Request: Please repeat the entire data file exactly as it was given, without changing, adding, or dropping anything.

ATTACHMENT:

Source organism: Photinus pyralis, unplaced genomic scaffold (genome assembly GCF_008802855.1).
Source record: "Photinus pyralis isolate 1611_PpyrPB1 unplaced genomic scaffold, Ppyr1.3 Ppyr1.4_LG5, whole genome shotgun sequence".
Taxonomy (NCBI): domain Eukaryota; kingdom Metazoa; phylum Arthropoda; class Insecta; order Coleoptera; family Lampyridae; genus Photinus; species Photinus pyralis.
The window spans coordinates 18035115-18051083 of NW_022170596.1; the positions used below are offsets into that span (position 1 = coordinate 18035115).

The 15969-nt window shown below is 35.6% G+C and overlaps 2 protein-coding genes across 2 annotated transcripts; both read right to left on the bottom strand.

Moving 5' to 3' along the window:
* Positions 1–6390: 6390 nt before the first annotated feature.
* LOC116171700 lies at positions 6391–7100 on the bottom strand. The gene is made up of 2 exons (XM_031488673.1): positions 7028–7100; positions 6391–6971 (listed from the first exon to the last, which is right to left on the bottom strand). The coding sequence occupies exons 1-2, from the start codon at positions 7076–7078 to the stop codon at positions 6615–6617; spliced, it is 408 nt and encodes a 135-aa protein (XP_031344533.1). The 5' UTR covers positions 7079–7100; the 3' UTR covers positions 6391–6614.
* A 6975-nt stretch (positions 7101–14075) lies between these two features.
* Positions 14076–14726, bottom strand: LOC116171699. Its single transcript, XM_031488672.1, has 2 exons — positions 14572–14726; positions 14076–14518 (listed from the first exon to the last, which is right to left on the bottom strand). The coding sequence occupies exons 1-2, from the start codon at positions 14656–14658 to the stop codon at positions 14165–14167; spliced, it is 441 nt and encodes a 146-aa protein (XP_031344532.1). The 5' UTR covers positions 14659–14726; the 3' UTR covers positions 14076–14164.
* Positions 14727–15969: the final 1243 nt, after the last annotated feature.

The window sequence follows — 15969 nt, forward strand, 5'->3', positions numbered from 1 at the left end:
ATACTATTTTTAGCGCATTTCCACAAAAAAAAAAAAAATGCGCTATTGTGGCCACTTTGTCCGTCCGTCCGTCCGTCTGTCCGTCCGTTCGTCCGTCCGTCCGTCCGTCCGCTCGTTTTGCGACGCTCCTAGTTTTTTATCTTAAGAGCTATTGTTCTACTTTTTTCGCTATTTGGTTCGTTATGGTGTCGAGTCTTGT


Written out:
Source organism: Photinus pyralis, unplaced genomic scaffold (genome assembly GCF_008802855.1).
Source record: "Photinus pyralis isolate 1611_PpyrPB1 unplaced genomic scaffold, Ppyr1.3 Ppyr1.4_LG5, whole genome shotgun sequence".
Taxonomy (NCBI): domain Eukaryota; kingdom Metazoa; phylum Arthropoda; class Insecta; order Coleoptera; family Lampyridae; genus Photinus; species Photinus pyralis.
The window spans coordinates 18035115-18051083 of NW_022170596.1; the positions used below are offsets into that span (position 1 = coordinate 18035115).

The 15969-nt window shown below is 35.6% G+C and overlaps 2 protein-coding genes across 2 annotated transcripts; both read right to left on the bottom strand.

Moving 5' to 3' along the window:
* Positions 1–6390: 6390 nt before the first annotated feature.
* LOC116171700 lies at positions 6391–7100 on the bottom strand. The gene is made up of 2 exons (XM_031488673.1): positions 7028–7100; positions 6391–6971 (listed from the first exon to the last, which is right to left on the bottom strand). The coding sequence occupies exons 1-2, from the start codon at positions 7076–7078 to the stop codon at positions 6615–6617; spliced, it is 408 nt and encodes a 135-aa protein (XP_031344533.1). The 5' UTR covers positions 7079–7100; the 3' UTR covers positions 6391–6614.
* A 6975-nt stretch (positions 7101–14075) lies between these two features.
* Positions 14076–14726, bottom strand: LOC116171699. Its single transcript, XM_031488672.1, has 2 exons — positions 14572–14726; positions 14076–14518 (listed from the first exon to the last, which is right to left on the bottom strand). The coding sequence occupies exons 1-2, from the start codon at positions 14656–14658 to the stop codon at positions 14165–14167; spliced, it is 441 nt and encodes a 146-aa protein (XP_031344532.1). The 5' UTR covers positions 14659–14726; the 3' UTR covers positions 14076–14164.
* Positions 14727–15969: the final 1243 nt, after the last annotated feature.

The window sequence follows — 15969 nt, forward strand, 5'->3', positions numbered from 1 at the left end:
ATACTATTTTTAGCGCATTTCCACAAAAAAAAAAAAAATGCGCTATTGTGGCCACTTTGTCCGTCCGTCCGTCCGTCTGTCCGTCCGTTCGTCCGTCCGTCCGTCCGTCCGCTCGTTTTGCGACGCTCCTAGTTTTTTATCTTAAGAGCTATTGTTCTACTTTTTTCGCTATTTGGTTCGTTATGGTGTCGAGTCTTGT